Chris Piascik cartoon: Millionaires in US Congress

201110210915

A graph by the wonderful illustrator Chris Piascik.

48

    1. Myth #9. They’re In The Wrong Place.

      I love to hear conservatives complaining that the protesters should be in Washington instead of Wall Street, as if the conservatives were really concerned about the most effective way for the demonstrators to make their case.

      This location-based argument suggests a limiting “either/or” mentality that you can’t be in both places, and also assumes that there’s no reason to be on Wall Street at all.

      As Herman Cain said recently, “Don’t blame Wall Street. Don’t blame the big banks. If you don’t have a job and you’re not rich, blame yourself.

      But there’s a good reason why Wall Street serves as an ideal venue for the demonstration. Unlike politicians in Washington, who have to answer to voters every few years, corporate executives on Wall Street don’t have to answer to the public, even though their actions have a huge impact on all of us. It seems to me, the protesters picked a reasonable venue to launch their movement. In fact, judging by the row of satellite trucks parked outside the protest, I’d say Wall Street was exactly the right place to draw attention to their cause.

      http://www.huffingtonpost.com/keith-boykin/occupy-wall-street-media_b_1019707.html?ref=fb&src=sp&comm_ref=false

    2. if you promise to march on DC to change legislation, i”ll be right next to you.  If you just want to bitch about the “liberals” then i’ll go back to fighting the corporations. 

      liberals and conservatives are both full of it. I’m all for wiping the whole of congress clear and enacting laws against political BS AND corporate BS.

      If you’re interested, lets get this started.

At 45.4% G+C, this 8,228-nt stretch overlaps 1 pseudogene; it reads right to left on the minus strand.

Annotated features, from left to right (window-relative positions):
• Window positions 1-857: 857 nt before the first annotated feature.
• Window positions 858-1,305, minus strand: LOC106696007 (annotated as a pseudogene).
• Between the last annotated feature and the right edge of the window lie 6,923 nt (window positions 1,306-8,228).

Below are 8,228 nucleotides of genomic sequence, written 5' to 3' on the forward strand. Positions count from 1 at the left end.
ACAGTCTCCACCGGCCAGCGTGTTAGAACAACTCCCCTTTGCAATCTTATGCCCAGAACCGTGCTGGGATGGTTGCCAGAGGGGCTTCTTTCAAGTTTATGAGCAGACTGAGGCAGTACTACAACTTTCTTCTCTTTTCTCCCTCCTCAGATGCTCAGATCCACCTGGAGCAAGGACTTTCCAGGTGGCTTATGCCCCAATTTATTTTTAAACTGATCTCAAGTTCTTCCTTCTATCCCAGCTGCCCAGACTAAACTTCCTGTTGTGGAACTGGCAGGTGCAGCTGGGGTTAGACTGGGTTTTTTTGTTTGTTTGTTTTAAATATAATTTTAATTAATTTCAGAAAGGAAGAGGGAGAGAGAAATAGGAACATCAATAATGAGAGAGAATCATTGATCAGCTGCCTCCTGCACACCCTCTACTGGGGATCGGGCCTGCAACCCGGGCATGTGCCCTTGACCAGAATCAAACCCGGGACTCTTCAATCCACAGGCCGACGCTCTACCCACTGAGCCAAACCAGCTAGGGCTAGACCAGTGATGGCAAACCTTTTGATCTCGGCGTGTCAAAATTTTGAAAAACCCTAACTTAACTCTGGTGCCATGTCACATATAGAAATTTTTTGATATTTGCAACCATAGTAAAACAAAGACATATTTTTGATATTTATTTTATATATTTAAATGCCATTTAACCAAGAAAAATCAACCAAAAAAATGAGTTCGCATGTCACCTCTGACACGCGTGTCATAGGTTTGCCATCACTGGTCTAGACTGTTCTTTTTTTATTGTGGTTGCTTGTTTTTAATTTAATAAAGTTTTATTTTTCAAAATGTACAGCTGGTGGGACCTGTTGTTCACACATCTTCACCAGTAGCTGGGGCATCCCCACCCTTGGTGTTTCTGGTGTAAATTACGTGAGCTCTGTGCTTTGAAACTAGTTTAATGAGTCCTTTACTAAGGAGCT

1. i’m aware, my point is that they should GO THERE if they think that is where the action should be, instead of telling others to go there for them.

  1. What is this based on?

    Wiki says there were 10,541,000 millionaire households in the US as of May 2011. The census website says there are 112,611,029 households 2005-2009. That’s 9.36%.

    1. If you’re going by households, you’d have to use multiply million by x, where x is the average household population

    1. the 1% that is talked about are not millionaires, they are the so called “ultra rich” or something equally stupid. the 1% is usually discussed as: the top 1% pay about 40% of the US income taxes and the top 5% pay about 60%.

  2. I know it won’t fit with the “1%” theme but the chart will be almost as striking and harder to dismiss as populist propaganda if the numbers are changed to be more accurate, or at least cites a source. I’ve seen estimates ranging from 3%-5% of American households as millionaires. Or are we dividing that by the average number of people per household?

    1. I guess not a lot of fact checking goes into the Wall Street Journal either, since it says the same thing about the percentage of millionaires in the US. 

      You should give them a call and set them straight.